How do you think financial institutions can compete against the major tech brands?
Financial institutions have a huge amount to offer. The sector operates in highly complex environments where driving change has never been more challenging, but that creates exciting growth opportunities.
Emerging technologies and new agile fintech players are driving traditional industry players to rapidly rethink their technology roadmaps and adopt technologies that can compete. Metro Bank, Revolut and N26 are all examples of full-service retail banks that provide the same career opportunities as big tech firms, but equally the traditional institutions are rapidly adopting technologies and operating models with the view to keeping competition at bay.
This means that those going into the financial services sector now can expect to be building experience and developing their skills in cloud, APIs, secure platform and AI.
It has also become apparent in the past few years that financial services organisations are making significant investment in innovation. The successful development of associated fintech labs, innovation hubs and monetary investment into fintech businesses demonstrates a strong desire to attract top tech and design talent into these more traditional organisations.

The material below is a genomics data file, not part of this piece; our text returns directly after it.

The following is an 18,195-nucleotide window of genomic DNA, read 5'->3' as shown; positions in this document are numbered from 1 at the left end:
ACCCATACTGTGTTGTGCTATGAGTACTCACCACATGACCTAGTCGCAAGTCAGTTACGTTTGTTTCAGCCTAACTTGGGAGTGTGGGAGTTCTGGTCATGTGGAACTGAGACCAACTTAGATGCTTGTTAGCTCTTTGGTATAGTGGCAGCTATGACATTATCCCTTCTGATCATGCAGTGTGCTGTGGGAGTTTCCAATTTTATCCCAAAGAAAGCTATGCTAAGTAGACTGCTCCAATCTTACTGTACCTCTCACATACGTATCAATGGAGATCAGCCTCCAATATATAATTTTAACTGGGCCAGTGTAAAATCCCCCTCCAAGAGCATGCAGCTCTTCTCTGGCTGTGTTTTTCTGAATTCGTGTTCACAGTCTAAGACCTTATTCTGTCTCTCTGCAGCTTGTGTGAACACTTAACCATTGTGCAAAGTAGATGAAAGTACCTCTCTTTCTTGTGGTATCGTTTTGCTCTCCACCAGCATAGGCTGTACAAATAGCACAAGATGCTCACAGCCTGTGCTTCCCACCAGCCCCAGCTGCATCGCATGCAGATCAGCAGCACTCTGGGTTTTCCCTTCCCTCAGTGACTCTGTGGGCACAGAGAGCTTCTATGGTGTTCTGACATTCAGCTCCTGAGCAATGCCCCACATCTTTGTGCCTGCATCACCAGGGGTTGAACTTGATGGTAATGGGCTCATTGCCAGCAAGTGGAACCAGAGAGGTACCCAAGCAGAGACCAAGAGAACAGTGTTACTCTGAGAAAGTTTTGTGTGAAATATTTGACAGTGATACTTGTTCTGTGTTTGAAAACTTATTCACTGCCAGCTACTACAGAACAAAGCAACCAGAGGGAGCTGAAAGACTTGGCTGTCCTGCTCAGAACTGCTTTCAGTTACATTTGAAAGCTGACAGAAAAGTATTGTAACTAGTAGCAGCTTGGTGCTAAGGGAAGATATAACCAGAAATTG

Why should a tech candidate consider the financial industry over a well-known tech company such as Google?
Giving people the opportunity to solve difficult, complex problems and to essentially create the banks of the future is compelling, but it won’t always be enough to win talent over.
We are now in the experiential era, where employee experience is the new currency. Working with leading banking and insurance businesses, at Accenture we know that at the top of the C-suite agenda there is a commitment and will to cultivate innovation, drive enterprise agility, and truly transform at speed and at scale. This goes beyond products and services – it’s also about fundamentally rewiring the organisation’s DNA, changing ways of working, leadership behaviours and, critically, culture.